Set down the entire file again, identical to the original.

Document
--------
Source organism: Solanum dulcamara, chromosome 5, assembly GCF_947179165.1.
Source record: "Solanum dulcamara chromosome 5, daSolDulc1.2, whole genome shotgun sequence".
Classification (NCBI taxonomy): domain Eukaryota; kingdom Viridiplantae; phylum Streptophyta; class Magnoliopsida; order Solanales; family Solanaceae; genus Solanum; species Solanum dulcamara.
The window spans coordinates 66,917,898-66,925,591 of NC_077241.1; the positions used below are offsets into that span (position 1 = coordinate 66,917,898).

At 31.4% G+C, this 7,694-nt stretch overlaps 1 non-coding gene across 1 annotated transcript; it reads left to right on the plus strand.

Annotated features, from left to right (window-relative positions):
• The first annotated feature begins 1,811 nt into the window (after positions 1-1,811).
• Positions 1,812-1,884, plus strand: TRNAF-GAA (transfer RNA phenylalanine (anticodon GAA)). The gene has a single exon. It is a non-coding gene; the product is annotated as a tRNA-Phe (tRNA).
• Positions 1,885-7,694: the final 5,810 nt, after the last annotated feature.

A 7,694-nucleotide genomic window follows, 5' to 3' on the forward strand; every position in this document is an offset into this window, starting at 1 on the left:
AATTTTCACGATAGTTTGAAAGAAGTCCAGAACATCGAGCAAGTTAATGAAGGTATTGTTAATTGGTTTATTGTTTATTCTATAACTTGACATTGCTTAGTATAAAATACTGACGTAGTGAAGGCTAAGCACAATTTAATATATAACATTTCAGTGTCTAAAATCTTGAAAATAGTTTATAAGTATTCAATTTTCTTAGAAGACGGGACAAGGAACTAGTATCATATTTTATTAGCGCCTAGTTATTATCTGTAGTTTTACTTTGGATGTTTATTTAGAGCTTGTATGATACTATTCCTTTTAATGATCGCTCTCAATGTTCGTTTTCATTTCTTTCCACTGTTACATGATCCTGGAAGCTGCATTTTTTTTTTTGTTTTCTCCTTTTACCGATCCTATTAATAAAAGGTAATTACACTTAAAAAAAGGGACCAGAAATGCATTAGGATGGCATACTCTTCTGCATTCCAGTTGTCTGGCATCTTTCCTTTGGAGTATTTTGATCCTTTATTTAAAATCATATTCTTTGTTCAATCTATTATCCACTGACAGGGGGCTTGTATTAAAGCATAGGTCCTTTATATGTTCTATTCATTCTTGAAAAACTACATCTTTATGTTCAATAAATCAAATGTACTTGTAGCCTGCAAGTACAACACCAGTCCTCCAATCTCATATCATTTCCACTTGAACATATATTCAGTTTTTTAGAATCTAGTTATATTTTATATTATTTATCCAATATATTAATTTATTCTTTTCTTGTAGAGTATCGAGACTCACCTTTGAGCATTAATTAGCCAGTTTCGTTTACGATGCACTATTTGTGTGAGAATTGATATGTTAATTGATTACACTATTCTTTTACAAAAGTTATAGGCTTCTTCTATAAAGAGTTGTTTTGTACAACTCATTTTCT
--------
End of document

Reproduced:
Source organism: Solanum dulcamara, chromosome 5, assembly GCF_947179165.1.
Source record: "Solanum dulcamara chromosome 5, daSolDulc1.2, whole genome shotgun sequence".
Classification (NCBI taxonomy): domain Eukaryota; kingdom Viridiplantae; phylum Streptophyta; class Magnoliopsida; order Solanales; family Solanaceae; genus Solanum; species Solanum dulcamara.
The window spans coordinates 66,917,898-66,925,591 of NC_077241.1; the positions used below are offsets into that span (position 1 = coordinate 66,917,898).

At 31.4% G+C, this 7,694-nt stretch overlaps 1 non-coding gene across 1 annotated transcript; it reads left to right on the plus strand.

Annotated features, from left to right (window-relative positions):
• The first annotated feature begins 1,811 nt into the window (after positions 1-1,811).
• Positions 1,812-1,884, plus strand: TRNAF-GAA (transfer RNA phenylalanine (anticodon GAA)). The gene has a single exon. It is a non-coding gene; the product is annotated as a tRNA-Phe (tRNA).
• Positions 1,885-7,694: the final 5,810 nt, after the last annotated feature.

A 7,694-nucleotide genomic window follows, 5' to 3' on the forward strand; every position in this document is an offset into this window, starting at 1 on the left:
AATTTTCACGATAGTTTGAAAGAAGTCCAGAACATCGAGCAAGTTAATGAAGGTATTGTTAATTGGTTTATTGTTTATTCTATAACTTGACATTGCTTAGTATAAAATACTGACGTAGTGAAGGCTAAGCACAATTTAATATATAACATTTCAGTGTCTAAAATCTTGAAAATAGTTTATAAGTATTCAATTTTCTTAGAAGACGGGACAAGGAACTAGTATCATATTTTATTAGCGCCTAGTTATTATCTGTAGTTTTACTTTGGATGTTTATTTAGAGCTTGTATGATACTATTCCTTTTAATGATCGCTCTCAATGTTCGTTTTCATTTCTTTCCACTGTTACATGATCCTGGAAGCTGCATTTTTTTTTTTGTTTTCTCCTTTTACCGATCCTATTAATAAAAGGTAATTACACTTAAAAAAAGGGACCAGAAATGCATTAGGATGGCATACTCTTCTGCATTCCAGTTGTCTGGCATCTTTCCTTTGGAGTATTTTGATCCTTTATTTAAAATCATATTCTTTGTTCAATCTATTATCCACTGACAGGGGGCTTGTATTAAAGCATAGGTCCTTTATATGTTCTATTCATTCTTGAAAAACTACATCTTTATGTTCAATAAATCAAATGTACTTGTAGCCTGCAAGTACAACACCAGTCCTCCAATCTCATATCATTTCCACTTGAACATATATTCAGTTTTTTAGAATCTAGTTATATTTTATATTATTTATCCAATATATTAATTTATTCTTTTCTTGTAGAGTATCGAGACTCACCTTTGAGCATTAATTAGCCAGTTTCGTTTACGATGCACTATTTGTGTGAGAATTGATATGTTAATTGATTACACTATTCTTTTACAAAAGTTATAGGCTTCTTCTATAAAGAGTTGTTTTGTACAACTCATTTTCT